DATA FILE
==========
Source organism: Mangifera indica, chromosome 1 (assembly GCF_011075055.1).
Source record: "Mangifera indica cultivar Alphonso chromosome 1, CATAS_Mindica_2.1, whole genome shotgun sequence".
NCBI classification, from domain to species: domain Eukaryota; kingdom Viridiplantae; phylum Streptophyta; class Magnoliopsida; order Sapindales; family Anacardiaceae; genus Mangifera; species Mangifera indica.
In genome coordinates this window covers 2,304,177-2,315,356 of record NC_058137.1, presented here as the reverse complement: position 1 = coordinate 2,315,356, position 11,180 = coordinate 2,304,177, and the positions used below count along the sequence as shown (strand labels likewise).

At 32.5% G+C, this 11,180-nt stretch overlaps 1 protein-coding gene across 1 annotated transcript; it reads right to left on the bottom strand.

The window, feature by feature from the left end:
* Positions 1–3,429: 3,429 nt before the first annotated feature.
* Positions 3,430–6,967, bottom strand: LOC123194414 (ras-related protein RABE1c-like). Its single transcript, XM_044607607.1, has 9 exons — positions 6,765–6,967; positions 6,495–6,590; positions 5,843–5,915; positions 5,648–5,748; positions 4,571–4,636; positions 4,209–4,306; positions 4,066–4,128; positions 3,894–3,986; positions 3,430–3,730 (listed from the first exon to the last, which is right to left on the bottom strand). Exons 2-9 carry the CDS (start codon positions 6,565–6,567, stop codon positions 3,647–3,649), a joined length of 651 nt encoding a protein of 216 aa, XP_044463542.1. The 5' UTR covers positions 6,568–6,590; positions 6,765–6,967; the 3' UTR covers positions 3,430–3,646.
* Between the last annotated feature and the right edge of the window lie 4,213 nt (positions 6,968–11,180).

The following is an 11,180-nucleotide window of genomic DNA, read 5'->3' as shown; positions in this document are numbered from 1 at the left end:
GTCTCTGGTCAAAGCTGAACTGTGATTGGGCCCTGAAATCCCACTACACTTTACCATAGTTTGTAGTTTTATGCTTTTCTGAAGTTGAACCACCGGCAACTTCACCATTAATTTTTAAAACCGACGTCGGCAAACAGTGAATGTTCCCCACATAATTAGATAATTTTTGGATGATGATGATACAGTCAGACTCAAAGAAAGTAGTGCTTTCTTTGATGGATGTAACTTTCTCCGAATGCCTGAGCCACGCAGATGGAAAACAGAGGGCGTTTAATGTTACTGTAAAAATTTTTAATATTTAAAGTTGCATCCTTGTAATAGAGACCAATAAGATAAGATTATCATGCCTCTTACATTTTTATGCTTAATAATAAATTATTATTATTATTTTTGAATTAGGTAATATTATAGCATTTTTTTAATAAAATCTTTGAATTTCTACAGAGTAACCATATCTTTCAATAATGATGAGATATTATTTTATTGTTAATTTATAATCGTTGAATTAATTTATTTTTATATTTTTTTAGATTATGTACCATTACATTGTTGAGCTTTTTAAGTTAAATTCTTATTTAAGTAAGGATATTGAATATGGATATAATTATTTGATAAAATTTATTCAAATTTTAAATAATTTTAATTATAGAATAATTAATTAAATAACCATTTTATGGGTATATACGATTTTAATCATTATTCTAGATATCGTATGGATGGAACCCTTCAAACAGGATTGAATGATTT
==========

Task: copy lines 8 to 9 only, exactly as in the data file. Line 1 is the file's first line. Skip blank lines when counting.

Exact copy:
* Positions 3,430–6,967, bottom strand: LOC123194414 (ras-related protein RABE1c-like). Its single transcript, XM_044607607.1, has 9 exons — positions 6,765–6,967; positions 6,495–6,590; positions 5,843–5,915; positions 5,648–5,748; positions 4,571–4,636; positions 4,209–4,306; positions 4,066–4,128; positions 3,894–3,986; positions 3,430–3,730 (listed from the first exon to the last, which is right to left on the bottom strand). Exons 2-9 carry the CDS (start codon positions 6,565–6,567, stop codon positions 3,647–3,649), a joined length of 651 nt encoding a protein of 216 aa, XP_044463542.1. The 5' UTR covers positions 6,568–6,590; positions 6,765–6,967; the 3' UTR covers positions 3,430–3,646.
* Between the last annotated feature and the right edge of the window lie 4,213 nt (positions 6,968–11,180).